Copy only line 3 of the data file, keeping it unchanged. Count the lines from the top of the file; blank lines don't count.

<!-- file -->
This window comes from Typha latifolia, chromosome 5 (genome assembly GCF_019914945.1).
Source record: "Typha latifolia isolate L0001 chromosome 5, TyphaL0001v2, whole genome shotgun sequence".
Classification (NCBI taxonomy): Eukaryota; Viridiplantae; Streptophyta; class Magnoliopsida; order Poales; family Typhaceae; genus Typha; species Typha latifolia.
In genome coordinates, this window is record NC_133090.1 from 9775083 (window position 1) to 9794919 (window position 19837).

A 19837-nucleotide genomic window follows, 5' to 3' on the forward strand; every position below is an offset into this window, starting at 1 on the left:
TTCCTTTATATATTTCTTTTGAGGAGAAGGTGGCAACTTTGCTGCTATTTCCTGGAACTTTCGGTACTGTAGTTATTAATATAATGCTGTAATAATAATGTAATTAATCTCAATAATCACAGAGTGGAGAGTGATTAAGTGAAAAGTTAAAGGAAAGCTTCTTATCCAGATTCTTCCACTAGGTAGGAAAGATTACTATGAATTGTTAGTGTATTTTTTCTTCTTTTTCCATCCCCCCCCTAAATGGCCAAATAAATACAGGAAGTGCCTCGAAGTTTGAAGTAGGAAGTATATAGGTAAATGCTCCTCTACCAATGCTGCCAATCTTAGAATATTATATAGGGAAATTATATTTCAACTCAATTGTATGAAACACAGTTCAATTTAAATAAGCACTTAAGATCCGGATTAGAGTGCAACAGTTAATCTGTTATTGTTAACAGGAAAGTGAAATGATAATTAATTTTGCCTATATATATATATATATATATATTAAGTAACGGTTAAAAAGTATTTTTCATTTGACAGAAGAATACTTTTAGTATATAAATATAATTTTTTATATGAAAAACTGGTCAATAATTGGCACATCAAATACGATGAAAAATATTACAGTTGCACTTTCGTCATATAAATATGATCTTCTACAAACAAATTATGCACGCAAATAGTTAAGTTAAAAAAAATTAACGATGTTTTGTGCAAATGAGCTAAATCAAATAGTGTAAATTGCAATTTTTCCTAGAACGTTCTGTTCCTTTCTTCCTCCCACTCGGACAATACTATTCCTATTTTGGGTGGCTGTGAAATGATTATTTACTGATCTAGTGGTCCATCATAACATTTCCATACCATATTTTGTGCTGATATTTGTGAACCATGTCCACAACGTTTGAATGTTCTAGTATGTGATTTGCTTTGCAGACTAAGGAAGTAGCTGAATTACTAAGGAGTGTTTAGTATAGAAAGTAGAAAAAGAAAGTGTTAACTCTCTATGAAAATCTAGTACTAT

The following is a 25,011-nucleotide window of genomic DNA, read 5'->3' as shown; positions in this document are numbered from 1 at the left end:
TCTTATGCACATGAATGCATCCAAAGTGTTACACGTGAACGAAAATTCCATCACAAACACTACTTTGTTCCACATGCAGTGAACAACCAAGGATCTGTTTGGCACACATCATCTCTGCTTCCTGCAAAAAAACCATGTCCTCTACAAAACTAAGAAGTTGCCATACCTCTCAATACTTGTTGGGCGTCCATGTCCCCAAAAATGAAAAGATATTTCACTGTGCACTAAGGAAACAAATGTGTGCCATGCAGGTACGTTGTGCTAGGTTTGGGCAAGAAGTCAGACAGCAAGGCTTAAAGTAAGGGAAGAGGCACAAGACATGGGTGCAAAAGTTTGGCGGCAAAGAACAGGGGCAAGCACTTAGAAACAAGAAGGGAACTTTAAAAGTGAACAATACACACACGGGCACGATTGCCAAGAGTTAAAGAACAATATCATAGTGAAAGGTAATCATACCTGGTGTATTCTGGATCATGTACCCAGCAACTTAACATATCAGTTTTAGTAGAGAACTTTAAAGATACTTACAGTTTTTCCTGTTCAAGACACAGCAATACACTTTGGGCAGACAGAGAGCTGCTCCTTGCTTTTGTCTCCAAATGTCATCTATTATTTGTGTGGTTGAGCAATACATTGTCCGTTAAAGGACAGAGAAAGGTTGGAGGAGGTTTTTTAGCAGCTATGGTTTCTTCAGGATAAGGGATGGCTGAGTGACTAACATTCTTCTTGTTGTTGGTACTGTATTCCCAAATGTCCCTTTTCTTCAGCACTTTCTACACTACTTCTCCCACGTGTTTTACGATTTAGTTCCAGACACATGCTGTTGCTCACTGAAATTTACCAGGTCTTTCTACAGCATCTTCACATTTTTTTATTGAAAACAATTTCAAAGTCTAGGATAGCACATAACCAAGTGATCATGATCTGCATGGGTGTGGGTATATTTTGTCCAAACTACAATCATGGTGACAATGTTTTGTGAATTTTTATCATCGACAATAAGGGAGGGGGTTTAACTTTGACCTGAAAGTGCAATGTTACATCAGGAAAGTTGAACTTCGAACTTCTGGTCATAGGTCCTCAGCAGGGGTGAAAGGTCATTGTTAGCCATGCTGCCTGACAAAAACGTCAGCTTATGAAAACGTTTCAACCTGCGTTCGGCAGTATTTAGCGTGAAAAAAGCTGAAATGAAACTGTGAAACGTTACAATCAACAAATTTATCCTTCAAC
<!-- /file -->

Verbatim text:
Classification (NCBI taxonomy): Eukaryota; Viridiplantae; Streptophyta; class Magnoliopsida; order Poales; family Typhaceae; genus Typha; species Typha latifolia.